February 21 council briefs

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Highway maintenance concerns

A fiery January 24 letter from Peace River South MLA Blair Lekstrom concerning road maintenance contracts in the region spurred a sympathetic response from council at last Monday’s (January 21) council meeting.

Lekstrom cited a reduced number of graders being used, classifications of local highways as Class B highways, and the use of liquid calcium chloride on roads as causes for concern, in his letter to Transportation Minister Shirley Bond, copied to all South Peace municipalities.

“I have lived in this area all of my life and have driven on our roads for the last 33 years,”Lekstrom wrote. “Industrial activity has grown much faster than what our road investments have been and as a result, we find the conditions of our roads in many instances is going backwards.”

Coun. Kelly McManus noted Caribou Road Services, the company contracted to maintain highways in the South Peace, seems to use underbody plows more than front plows on their equipment. The underbody plows are narrower, he said, leading to thinner widths of cleared highway. He also took issue with calcium chloride.

“Typically in my experience, it’s used as a pre-wetting agent,” he said, adding he has doubts about the effectiveness of liquid calcium chloride being used in the absence of sand and gravel, a concern echoed by Coun. Doug Beale. In his letter, Lekstrom noted that the highways contractor for the North Peace does not use liquid calcium.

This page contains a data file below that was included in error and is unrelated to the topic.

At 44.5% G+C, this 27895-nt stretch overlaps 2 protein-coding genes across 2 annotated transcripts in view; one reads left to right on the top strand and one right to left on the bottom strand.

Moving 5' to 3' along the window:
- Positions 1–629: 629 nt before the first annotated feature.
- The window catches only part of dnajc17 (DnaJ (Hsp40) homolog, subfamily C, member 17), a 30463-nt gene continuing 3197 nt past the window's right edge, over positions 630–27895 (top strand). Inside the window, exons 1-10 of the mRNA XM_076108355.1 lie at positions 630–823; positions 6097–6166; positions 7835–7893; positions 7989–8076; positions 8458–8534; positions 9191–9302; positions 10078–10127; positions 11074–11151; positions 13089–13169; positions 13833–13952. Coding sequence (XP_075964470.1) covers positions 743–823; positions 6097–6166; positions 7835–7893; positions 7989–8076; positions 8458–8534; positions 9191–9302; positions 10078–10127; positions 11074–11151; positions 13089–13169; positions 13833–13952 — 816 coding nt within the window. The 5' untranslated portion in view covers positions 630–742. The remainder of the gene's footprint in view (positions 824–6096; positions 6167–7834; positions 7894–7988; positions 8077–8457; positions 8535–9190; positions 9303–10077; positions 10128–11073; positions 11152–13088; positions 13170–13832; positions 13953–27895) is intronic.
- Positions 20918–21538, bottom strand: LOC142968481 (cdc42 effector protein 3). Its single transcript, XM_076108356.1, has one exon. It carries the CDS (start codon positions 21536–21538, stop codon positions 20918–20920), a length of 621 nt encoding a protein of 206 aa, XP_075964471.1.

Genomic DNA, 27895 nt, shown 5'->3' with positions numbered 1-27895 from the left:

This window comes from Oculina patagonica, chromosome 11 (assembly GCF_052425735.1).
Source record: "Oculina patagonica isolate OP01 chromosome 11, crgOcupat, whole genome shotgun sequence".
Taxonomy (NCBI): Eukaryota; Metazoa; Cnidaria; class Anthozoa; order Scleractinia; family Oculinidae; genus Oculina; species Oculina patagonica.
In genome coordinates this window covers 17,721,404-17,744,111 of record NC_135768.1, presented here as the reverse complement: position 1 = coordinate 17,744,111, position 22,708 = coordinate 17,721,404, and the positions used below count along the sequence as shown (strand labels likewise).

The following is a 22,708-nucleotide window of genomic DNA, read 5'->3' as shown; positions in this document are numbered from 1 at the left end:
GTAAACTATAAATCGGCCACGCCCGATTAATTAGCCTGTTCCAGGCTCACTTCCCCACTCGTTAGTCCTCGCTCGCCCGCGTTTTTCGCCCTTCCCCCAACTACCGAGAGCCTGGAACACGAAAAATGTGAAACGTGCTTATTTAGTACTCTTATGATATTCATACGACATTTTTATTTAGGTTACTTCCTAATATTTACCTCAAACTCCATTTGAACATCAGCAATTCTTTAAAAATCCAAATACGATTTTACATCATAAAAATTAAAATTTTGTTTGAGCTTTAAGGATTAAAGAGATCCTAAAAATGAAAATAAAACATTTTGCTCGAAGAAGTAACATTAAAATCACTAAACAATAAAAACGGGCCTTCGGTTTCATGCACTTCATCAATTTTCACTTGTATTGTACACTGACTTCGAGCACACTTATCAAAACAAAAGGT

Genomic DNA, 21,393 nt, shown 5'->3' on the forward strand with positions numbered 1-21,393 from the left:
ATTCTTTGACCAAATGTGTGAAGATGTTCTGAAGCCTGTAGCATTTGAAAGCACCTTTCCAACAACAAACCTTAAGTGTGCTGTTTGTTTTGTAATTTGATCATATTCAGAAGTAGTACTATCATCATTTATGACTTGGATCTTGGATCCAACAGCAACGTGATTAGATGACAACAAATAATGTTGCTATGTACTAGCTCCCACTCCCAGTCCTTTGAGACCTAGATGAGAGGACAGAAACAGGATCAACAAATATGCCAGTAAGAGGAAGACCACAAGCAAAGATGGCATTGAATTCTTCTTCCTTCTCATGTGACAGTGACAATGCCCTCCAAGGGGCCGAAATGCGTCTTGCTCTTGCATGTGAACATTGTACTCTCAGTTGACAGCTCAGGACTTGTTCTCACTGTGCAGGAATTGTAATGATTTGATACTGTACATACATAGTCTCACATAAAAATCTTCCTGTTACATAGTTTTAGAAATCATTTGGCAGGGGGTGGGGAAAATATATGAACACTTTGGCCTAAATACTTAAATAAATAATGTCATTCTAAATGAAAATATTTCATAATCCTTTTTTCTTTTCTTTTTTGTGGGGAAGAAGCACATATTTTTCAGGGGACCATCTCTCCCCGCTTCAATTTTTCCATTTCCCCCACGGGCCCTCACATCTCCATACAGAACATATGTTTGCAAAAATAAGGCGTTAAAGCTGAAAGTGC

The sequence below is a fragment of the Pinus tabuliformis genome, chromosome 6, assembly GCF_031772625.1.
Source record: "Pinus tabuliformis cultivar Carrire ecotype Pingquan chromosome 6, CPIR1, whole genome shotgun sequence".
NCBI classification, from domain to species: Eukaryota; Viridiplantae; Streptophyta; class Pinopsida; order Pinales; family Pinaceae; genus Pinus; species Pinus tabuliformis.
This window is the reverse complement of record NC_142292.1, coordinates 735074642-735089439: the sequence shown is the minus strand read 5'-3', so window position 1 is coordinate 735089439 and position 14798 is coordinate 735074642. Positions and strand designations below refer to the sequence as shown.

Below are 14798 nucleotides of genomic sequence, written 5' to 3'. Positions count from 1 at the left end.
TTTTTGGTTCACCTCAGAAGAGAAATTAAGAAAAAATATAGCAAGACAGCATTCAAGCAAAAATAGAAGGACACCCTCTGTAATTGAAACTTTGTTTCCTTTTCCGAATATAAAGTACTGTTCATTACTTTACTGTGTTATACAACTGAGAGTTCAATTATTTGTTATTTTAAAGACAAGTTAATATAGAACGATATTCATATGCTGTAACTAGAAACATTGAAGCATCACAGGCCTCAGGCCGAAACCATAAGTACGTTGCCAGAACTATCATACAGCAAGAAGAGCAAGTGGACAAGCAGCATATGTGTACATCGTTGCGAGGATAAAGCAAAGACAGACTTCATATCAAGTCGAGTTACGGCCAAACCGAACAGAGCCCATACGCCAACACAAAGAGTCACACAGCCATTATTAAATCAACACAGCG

Coun. Don McPherson said the class B rating is a problem. Highway 29 and both the east and west sections of Highway 52 are rated class B, based on the criteria of having a volume of less than 5,000 vehicles per day, said a Ministry of Transportation and Infrastructure spokesperson contacted by the Tumbler Ridge News.

Where a class A highway would get snow removal after 4 centimetres of snow have accumulated, a class B highway is not cleared until there are 6 centimetres of snow, explained the spokesperson. Other factors such as response times are also dependent on the classification. In winter, highways are classified on an A to F scale; in the summer, the class ranges from 1 to 8.

Beale said it seems like there’s a line drawn at some point between Tumbler Ridge and Dawson Creek on Highway 52, at which point road maintenance becomes noticeably improved. The prospect of changing the highway classification is likely not easy, said Coun. Darwin Wren.
“I’m certain that it’s probably a fairly lengthy bureaucratic process,” he said.

Lekstrom’s full letter can be found in the February 21 council meeting agenda, available at town hall.

 


 

Forest fuel plan

Council learned more about the plan to control forest fire fuel – i.e. dead and dying trees – in the areas surrounding Tumbler Ridge.

“There’s still large tracts of land, particularly to the south in the Murray Valley, where there’s large tracts of beetle infestations,” said Chris Maundrell from Adlard Environmental, the Fort St. John company given the contract to implement the program, funded by the province and by Tumbler Ridge. Adlard gave a brief presentation for council.

“There’s a lot of dead red attack, grey attack, and still even green attack in there,” he said. “The fact that West Fraser has been down there logging fairly hard is good, in that they’ve taken a lot of fuel out of that area. But there’s still a lot of fuel in there, and a lot of fuel just to the south of town. Your greatest risk is coming from the south or from the west.”